So where do the 2021 elections leave the UK in relation to more or less devolution? We already have some pointers to the direction of travel. The Dunlop Report on bringing the union back together, commissioned as one of the last acts of Theresa May as PM, has been published with a number of recommendations. The Union secretariat in No.10 has been disbanded and a new second Permanent Secretary for the union had been appointed in the Cabinet Office. The Cabinet Secretary has been relieved of his Northern Ireland duties and is now focusing on the union, spending some time each week in an office in Glasgow. There are some uncertainties about when or if the devolved powers removed through the European Union (Withdrawal) Act 2018 such as transport, environment, and agriculture will be returned. The Queen’s Speech 2021 appears to have included more areas within a UK scope in its legislative programme. While the First Ministers of Scotland and Wales now have an electoral mandate for their priorities, they no longer have the EU treaty subsidiarity protocols behind them to guarantee their powers over devolved decision making and expenditure. In the 2021 budget, the Chancellor announced that funding for all projects in the Shared Prosperity Fund to replace the EU Structural Funds and for levelling up would be sanctioned and approved by the Treasury and not devolved for local determination as before. This has followed on the undermining of devolved powers through for the deals for all parts of Scotland, Wales, and Northern Ireland since 2014. With a large parliamentary majority, Boris Johnson could simply propose to remove powers permanently rather than to expand them.
The same is the case in England for MCAs and local authorities. The PM will be unlikely to give further powers and funding to Labour-controlled MCAs. At the local level, the towns fund has already demonstrated the PM’s preferred approach to pork barrel politics where local authorities supporting the PM’s party are more likely to receive funding rather than on the basis of published criteria. There is still a legal challenge being pursued by a local authority about these decisions made earlier in 2021. The proposals in the Planning for the Future White Paper include more centralised targets, collection and distribution of developer contributions and allocation of land uses. While local authorities have been undertaking more to make themselves financially self-sufficient, it is always open to the PM to reduce their powers and funding through Parliament.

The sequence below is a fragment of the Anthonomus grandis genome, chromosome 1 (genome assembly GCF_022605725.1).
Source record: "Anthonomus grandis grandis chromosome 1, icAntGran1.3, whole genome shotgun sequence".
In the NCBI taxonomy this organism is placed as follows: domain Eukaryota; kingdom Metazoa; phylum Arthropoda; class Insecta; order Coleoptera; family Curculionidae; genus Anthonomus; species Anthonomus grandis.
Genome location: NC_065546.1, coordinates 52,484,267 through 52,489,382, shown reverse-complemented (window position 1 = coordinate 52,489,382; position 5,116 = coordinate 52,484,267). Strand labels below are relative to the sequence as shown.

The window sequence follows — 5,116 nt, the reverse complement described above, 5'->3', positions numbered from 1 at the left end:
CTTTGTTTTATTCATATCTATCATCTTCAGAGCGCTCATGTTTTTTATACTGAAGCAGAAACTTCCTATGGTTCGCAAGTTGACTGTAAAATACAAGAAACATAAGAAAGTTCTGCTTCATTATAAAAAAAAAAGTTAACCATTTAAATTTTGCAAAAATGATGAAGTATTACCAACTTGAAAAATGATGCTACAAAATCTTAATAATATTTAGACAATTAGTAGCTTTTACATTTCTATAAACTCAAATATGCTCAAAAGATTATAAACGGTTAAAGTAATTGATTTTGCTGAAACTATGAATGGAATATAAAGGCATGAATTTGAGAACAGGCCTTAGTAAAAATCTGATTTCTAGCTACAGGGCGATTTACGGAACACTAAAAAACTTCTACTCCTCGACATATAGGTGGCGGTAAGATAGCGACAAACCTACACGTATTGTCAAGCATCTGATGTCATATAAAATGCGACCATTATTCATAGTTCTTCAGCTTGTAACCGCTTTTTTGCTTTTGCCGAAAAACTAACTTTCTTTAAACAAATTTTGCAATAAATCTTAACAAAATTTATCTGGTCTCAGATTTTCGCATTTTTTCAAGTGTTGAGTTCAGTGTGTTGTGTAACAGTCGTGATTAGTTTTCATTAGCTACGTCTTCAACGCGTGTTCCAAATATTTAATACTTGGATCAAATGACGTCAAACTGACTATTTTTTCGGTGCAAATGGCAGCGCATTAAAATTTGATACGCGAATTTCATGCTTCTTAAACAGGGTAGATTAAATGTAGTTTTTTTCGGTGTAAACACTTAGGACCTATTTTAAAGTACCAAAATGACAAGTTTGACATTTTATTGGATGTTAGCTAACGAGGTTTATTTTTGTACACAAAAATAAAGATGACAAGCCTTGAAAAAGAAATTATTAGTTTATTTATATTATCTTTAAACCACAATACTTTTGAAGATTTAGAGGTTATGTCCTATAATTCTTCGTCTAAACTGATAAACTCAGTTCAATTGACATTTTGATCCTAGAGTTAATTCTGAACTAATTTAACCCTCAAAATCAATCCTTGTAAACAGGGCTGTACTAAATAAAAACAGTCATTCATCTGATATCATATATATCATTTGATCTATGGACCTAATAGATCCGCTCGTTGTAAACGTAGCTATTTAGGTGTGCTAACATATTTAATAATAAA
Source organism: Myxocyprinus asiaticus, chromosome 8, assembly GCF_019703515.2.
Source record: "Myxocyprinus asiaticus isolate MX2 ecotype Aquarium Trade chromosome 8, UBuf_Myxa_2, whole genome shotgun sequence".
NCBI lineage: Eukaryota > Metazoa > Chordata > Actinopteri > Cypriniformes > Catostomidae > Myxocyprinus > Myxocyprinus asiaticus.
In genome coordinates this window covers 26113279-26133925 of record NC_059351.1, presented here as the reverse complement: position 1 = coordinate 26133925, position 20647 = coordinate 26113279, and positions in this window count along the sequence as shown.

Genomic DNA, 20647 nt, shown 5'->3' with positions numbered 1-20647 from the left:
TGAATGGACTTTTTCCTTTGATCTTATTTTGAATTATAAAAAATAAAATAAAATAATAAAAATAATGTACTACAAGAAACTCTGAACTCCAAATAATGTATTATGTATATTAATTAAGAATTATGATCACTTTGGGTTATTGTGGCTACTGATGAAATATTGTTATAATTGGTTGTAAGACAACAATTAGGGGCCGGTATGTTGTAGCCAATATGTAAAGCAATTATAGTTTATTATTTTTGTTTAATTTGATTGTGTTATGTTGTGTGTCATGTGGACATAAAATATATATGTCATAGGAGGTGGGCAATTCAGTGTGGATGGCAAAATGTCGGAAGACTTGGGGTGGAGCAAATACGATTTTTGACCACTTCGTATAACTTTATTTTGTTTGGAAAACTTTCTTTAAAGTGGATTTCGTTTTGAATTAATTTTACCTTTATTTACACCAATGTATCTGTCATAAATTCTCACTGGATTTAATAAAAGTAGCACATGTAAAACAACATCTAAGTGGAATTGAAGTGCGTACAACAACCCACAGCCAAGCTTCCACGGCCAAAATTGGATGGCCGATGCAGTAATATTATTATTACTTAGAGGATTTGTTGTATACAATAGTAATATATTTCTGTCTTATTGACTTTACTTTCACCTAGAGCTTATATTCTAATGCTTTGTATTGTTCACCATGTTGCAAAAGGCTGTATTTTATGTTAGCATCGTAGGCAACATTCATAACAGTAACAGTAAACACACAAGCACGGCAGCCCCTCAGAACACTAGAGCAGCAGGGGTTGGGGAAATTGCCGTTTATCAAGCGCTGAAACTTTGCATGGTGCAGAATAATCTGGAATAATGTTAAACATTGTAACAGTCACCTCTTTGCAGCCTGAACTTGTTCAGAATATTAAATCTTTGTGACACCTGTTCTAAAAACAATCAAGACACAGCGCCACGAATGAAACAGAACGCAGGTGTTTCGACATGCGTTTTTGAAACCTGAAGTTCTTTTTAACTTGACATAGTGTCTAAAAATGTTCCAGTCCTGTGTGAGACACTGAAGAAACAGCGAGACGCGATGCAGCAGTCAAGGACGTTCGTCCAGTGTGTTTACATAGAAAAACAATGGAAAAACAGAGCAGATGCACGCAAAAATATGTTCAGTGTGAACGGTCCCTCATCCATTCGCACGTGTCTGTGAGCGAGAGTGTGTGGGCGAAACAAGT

Yet, the pressure for independence and the dismay of southern Conservative MPs could lead to more change. Some, including former PM Gordon Brown and former First Minister of Wales Carwyn Jones have been arguing for a new UK federal constitution. This would allow some level of independence within a UK state. There could also be reform of the House of Lords to reflect this and a new English Assembly to allow representatives to meet together as in the rest of the UK. There have also been other arguments for intra-parliamentary committees and arrangements. Would this approach be enough to stem the tide of the arguments for independence? While the PM’s funding preferences to Conservative seats in England may win votes, it seems that this narrative is not convincing longstanding voters in the south. The next few years will see these issues heightened in public debate and any more re-centralising actions taken by the PM as a response to the 2021 elections might be the seeds of his downfall in the longer term. The PM’s poll approval ratings improved from a very low point when he introduced local vaccination programmes rather than when he introduced centralised test and trace and PPE approaches. Will he learn from this in offering more devolution or will his apparent preference for controlling the state from the centre continue?
Note: the above draws on the author’s latest book, The Impact of COVID-19 on Devolution (Bristol University Press, 2021)
Janice Morphet is a Visiting Professor at the Bartlett School of Planning, UCL. A Fellow of the Royal Town Planning Institute, she has been chief executive of a local authority, head of University school of planning and landscape, a senior adviser on local government in central government and a consultant. Janice has been a trustee of the RTPI and TCPA and was a member of the planning committee for the London 2012 Olympic Games.